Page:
ad hoc teams

Who’s in Charge Around Here? The Challenges of Ad Hoc Teams

Ad Hoc Teams

Have you ever been on an ad hoc project team where is was unclear who had the power? How you approach ad hoc leadership can be tricky. In this case study, we’ll reveal your best approach so you can maximize your success on ad hoc teams.

The Situation

Managing power relations is a critical part of your leadership behavior. Whether working with a boss, direct report, or colleague, all of us adjust our behavior to some degree, depending on who we’re working with. As a Q4 collaborative leader, your awareness of interpersonal dynamics can give you insights for working with others more effectively.

Leadership Ambiguity

But what about situations where the power relationship isn’t so evident? For instance, you could be working on a temporary cross-functional team that draws together employees from many different parts of the company.

There is also informal power. Upper management may bring in someone outside of the firm to work with employees. That person is not on the organization chart, but he/she definitely wields power. What about when a senior executive’s relative works for you? Or is your boss?

How Do You Deal With Ambiguity?

The point is: These situations are not clear. So, what is the best strategy if you are in a situation where you don’t know who has the power in a work relationship?

Let’s say you are working on ad hoc teams with people from other departments. In terms of job titles, there is no formal power relationship between the two of you. With regard to the power dynamic, how should you begin this working relationship?

Your Choices:

Click the best answer below. Our answer will then highlight with an explanation below.
A. Establish yourself as being in charge. As a Q4 leader, you’ll be fair; and stepping up will accelerate an effective working relationship, since you’ll head off unproductive power clashes.

 No, please try again.

B. No matter the actual power dynamic, start this project under the assumption that the other person has the power. As you proceed, you can exert Q4 leadership informally toward accomplishing the project’s goals on an as-needed basis.

Dealing With Ambiguity

How to deal with the leadership ambiguity that ad hoc teams often entail?

Dimensional Model of Behavior


Unilaterally Taking Control

It may be true that someone should lead the effort for this project. However, it is not collaborative for you to decide unilaterally that you will formally take the reins of authority to expedite work on the project.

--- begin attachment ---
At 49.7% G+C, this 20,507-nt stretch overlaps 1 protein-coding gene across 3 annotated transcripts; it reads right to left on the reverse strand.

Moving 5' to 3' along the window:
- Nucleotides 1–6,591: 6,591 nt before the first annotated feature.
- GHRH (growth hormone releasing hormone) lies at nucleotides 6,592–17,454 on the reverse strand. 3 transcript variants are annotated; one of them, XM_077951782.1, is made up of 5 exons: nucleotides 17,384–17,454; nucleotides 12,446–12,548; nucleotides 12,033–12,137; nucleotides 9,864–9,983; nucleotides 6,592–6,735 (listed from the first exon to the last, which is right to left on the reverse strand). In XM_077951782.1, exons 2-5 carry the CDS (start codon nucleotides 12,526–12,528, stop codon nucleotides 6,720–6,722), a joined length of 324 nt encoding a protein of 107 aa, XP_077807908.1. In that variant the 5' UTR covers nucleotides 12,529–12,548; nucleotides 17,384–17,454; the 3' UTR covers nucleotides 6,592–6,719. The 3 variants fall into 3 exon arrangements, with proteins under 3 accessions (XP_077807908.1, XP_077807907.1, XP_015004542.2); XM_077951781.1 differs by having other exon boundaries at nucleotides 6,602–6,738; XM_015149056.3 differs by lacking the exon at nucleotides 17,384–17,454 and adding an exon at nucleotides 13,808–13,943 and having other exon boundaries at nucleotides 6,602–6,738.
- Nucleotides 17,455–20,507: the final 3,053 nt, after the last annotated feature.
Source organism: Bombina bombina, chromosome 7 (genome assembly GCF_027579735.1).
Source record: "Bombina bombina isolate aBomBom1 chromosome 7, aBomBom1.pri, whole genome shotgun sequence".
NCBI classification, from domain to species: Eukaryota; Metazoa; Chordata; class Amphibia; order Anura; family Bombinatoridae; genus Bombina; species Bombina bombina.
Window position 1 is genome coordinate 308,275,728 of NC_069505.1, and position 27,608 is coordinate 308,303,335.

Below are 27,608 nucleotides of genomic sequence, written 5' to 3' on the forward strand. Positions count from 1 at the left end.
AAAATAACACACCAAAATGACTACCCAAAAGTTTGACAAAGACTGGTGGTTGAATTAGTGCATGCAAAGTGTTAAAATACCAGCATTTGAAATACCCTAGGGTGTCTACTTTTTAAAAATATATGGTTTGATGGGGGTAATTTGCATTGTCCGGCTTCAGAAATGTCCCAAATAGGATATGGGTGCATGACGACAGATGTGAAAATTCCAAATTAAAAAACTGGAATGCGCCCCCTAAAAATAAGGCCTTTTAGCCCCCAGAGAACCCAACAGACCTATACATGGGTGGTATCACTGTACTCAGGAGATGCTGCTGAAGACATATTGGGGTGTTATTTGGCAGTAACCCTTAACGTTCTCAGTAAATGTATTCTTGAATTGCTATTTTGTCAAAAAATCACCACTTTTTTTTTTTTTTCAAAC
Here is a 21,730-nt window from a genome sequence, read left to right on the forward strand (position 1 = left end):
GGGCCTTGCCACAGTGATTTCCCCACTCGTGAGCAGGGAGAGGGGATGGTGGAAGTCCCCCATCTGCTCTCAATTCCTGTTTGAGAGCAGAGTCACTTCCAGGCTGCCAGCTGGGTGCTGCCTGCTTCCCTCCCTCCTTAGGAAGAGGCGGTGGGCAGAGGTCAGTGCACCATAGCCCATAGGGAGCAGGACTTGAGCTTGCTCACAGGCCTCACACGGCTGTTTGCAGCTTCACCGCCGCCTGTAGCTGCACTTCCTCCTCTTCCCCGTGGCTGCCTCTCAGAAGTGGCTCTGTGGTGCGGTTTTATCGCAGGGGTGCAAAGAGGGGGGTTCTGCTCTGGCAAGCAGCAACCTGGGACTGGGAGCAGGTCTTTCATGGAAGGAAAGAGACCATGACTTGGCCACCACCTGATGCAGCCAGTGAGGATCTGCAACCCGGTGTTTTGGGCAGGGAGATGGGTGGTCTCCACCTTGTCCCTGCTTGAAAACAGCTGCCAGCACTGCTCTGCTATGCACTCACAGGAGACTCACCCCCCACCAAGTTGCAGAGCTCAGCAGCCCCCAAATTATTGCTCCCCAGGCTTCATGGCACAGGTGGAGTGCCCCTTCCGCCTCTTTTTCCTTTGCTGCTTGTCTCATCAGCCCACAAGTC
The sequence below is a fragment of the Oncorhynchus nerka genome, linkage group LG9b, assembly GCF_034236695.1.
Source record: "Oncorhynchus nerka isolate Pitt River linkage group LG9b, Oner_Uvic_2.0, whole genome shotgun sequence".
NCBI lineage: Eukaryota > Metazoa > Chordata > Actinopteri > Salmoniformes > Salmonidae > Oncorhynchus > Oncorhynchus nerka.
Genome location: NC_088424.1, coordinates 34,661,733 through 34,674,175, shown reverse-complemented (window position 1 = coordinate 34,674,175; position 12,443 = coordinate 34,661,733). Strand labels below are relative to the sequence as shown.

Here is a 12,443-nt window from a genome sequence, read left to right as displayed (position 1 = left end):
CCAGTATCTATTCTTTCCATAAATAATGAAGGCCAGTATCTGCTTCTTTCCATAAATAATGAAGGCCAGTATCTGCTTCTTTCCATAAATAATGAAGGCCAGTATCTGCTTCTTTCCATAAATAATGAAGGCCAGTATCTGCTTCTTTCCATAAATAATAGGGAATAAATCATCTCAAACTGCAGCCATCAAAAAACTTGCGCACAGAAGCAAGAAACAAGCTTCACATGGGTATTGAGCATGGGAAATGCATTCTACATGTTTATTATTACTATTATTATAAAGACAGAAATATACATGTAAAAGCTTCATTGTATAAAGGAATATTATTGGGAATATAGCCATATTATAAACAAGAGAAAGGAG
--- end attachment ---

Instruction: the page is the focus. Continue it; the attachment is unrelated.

At best, it puts your colleague in an awkward situation; and at worst, you will appear Q1 — coercive and pushy. Choice A certainly is dealing with ambiguity, but likely at the expense of your partner’s motivation and enthusiasm. For a better way to start off on the right foot in ad hoc teams, see B.

Presume the Other Person Has Authority. Exert Q4 Leadership.

Choice B will have you coming out a winner, no matter the actual power circumstances. If your partner on the project has Q1 tendencies, then he/she will not feel threatened by your actions. But if you take the helm automatically, the other person may be put off.

After you give this person the leeway to be in charge, you may discover that he/she has Q2 or Q3 tendencies that avoid decisive leadership. If that’s the case, you can exert your own informal power. You can apply Q4 leadership strength to get moving and accomplish your project’s goals.

As we often say, you should employ Q4 leadership skills in any situation, even if you’re not formally in charge. This strategy is the best guarantee that you will work together well. You’re dealing with ambiguity by putting the project’s goals ahead of any need to dominate.

Having Someone Decide Who’s in Charge

Choice C, asking someone else to decide who’s in charge, you won’t endear yourself to your boss — or anyone else. We are occasionally thrown into leadership ambiguous situations where it is not evident who has the power. But outside of the military, most organizations don’t find it necessary to keep such strict chains of command.

Most likely, management’s reaction would be, “Can’t you just work it out yourselves?” And they would be right. Part of being a good leader is showing initiative to figure out solutions yourself, not rely on the boss to spell out every step along the way. This problem doesn’t rise to the level of an intervention. Answer B provides the best course for navigating leadership ambiguity.

C. Ask your boss (or whoever assigned this project) to decide who is officially in charge. That will settle the matter, and you can get on with your work.

 No, please try again.

After Ad Hoc Teams

Now that you know how to manage leadership ambiguity on ad hoc teams, check out our other teamwork and leadership tips.

Our leadership development and team development resources can help you grow as a leader, and drive your team to higher levels of synergy and high performance.

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